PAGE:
Devices and Desires
February 1990: the literary editor of a British newspaper writes to The Spectator, protesting about what he sees as an elitist stranglehold on literary prizes. “Booker judges have ignored the merits of authors like William Boyd, Graham Greene, P. D. James.” The reader who does not keep up with the politics of the review columns might well be puzzled. Doesn’t P. D. James write best-selling detective stories? What is she doing in the company of Greene? When did the categories of fiction become so confused?
Those commentators who would elevate James’s books to the status of literary novels point to her painstakingly constructed characters, her elaborate settings, her sense of place, and her love of abstractions: notions about morality and duty, pain and pleasure, are never far from the lips of her policemen, victims, and murderers. Others find her pretentious and tiresome; an inverted snobbery accuses her of abandoning the time-honored conventions of the genre in favor of fancy up-market stuff. Writing in The Spectator (October 7, 1989) Harriet Waugh wants P. D. James to get on with “the more taxing business of laying a tricky trail and then fooling the reader”; Philip Oakes in The Literary Review groans, “Could we please proceed with the business of clapping the darbies on the killer?” (October 1989). Wherever P. D. James’s books are discussed there is a tendency, on the one hand, to exaggerate her merits; on the other, to punish a genre writer who is getting above herself. A feature of the debate is that familiar, false opposition between different kinds of fiction—the belief that pleasurable books are some-how slightly shameful, and that a book is not literature unless it is a tiny bit dull.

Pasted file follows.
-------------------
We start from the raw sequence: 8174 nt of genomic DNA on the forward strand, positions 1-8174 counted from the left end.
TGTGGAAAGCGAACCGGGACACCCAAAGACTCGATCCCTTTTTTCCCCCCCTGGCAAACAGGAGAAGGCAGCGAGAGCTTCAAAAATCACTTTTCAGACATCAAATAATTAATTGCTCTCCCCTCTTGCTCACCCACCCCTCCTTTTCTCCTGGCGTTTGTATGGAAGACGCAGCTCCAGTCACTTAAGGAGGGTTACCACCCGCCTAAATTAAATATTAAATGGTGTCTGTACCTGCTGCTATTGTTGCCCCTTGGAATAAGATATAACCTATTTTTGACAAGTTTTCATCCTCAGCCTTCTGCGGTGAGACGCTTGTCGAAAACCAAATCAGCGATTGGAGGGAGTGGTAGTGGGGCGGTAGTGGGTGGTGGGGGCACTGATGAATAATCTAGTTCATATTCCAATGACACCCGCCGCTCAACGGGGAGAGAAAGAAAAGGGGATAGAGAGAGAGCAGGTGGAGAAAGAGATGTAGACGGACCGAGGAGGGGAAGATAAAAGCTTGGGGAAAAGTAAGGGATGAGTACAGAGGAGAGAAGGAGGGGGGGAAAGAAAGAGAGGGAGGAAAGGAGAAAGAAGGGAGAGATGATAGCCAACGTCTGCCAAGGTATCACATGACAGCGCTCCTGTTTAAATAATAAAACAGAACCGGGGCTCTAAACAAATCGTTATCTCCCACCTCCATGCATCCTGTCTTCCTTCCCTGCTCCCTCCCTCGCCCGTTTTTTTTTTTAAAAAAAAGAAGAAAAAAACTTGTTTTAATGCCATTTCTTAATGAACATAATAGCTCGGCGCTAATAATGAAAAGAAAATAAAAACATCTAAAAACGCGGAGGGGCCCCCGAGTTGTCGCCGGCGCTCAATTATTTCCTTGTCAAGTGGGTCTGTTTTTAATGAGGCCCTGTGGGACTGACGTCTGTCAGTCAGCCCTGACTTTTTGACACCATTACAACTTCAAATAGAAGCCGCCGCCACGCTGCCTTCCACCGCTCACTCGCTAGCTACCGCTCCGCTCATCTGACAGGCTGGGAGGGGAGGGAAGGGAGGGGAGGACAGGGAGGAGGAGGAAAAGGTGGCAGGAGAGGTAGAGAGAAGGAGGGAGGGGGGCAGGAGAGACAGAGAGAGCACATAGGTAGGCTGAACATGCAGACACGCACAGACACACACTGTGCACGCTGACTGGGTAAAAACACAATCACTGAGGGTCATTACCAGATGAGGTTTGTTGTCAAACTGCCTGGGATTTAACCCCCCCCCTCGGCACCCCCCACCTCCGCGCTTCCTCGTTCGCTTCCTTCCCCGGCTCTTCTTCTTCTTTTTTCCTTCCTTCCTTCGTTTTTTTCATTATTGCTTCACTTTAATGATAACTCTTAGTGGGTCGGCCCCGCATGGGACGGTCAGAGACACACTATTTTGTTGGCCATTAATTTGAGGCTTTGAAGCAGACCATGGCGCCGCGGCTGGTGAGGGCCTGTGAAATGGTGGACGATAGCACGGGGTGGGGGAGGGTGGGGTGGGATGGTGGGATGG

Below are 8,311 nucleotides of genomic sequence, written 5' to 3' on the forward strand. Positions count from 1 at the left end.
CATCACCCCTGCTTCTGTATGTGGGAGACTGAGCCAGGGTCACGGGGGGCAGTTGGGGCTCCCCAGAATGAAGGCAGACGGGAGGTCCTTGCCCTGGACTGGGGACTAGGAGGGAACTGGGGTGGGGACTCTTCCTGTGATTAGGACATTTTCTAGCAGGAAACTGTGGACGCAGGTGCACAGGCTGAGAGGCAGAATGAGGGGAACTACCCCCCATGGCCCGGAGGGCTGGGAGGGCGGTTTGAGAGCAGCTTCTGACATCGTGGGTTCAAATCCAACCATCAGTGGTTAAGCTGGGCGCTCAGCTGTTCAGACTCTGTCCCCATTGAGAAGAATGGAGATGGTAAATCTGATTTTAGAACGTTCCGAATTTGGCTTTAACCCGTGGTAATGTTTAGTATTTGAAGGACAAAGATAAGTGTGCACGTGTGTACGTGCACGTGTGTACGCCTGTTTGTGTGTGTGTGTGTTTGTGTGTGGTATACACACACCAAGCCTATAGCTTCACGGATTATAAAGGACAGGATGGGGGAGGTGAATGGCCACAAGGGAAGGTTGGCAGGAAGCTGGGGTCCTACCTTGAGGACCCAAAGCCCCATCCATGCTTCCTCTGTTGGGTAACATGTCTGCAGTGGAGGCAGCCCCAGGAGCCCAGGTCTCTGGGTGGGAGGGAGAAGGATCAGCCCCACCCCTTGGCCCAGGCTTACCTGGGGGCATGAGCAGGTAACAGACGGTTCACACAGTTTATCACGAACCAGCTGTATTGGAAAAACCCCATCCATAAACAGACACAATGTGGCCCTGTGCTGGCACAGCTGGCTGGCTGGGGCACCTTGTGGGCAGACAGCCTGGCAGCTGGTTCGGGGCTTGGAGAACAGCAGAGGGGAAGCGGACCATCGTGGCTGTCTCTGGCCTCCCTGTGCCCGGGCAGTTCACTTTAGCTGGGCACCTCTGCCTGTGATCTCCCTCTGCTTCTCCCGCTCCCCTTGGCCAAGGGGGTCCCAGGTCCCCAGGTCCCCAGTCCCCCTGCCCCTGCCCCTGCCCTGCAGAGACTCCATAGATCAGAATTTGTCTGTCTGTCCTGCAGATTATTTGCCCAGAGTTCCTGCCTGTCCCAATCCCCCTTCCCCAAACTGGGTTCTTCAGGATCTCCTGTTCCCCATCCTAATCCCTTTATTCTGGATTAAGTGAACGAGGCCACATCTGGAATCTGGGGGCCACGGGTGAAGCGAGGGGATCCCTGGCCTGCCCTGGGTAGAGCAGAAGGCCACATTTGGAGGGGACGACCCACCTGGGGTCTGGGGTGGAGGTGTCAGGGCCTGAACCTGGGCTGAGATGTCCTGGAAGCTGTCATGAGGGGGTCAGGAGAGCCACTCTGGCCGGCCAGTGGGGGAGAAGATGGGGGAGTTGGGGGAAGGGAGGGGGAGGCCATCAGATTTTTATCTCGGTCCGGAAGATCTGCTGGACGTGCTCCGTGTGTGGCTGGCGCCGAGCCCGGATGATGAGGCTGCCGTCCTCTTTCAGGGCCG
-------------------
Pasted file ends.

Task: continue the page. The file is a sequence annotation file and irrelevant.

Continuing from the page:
Phyllis Dorothy James should not really be a contentious figure; she is, as profile writers love to point out, a grand-mother. Born in Oxford in 1920, she is a former civil servant, and she has been a magistrate and a governor of the BBC. In A Taste for Death, the fat, ambitious, and messy novel that precedes the present one, she contrives to provide a self-portrait. One of her characters, a photographer, is commissioned to take pictures of writers; in an uncharacteristically sly and witty passage, James sets before the camera “a buxom grandmother, noted for her detective stories, who gazed mournfully at the camera as if deploring either the bloodiness of her craft or the size of her advance.”
In An Unsuitable Job for a Woman (1972) and The Skull Beneath the Skin (1982) James gave brief play to a young detective called Cordelia Gray, but her chief creation is Commander Adam Dalgliesh of Scotland Yard. Although he is a thorough professional, Dalgliesh is also, like most detectives dreamed up by Englishwomen, a thorough gentleman. Urbane, elegant, and brave, he has a parallel career as a published poet, and garnishes his speech with references biblical and literary. The only son of elderly parents, he had a lonely upbringing in a country …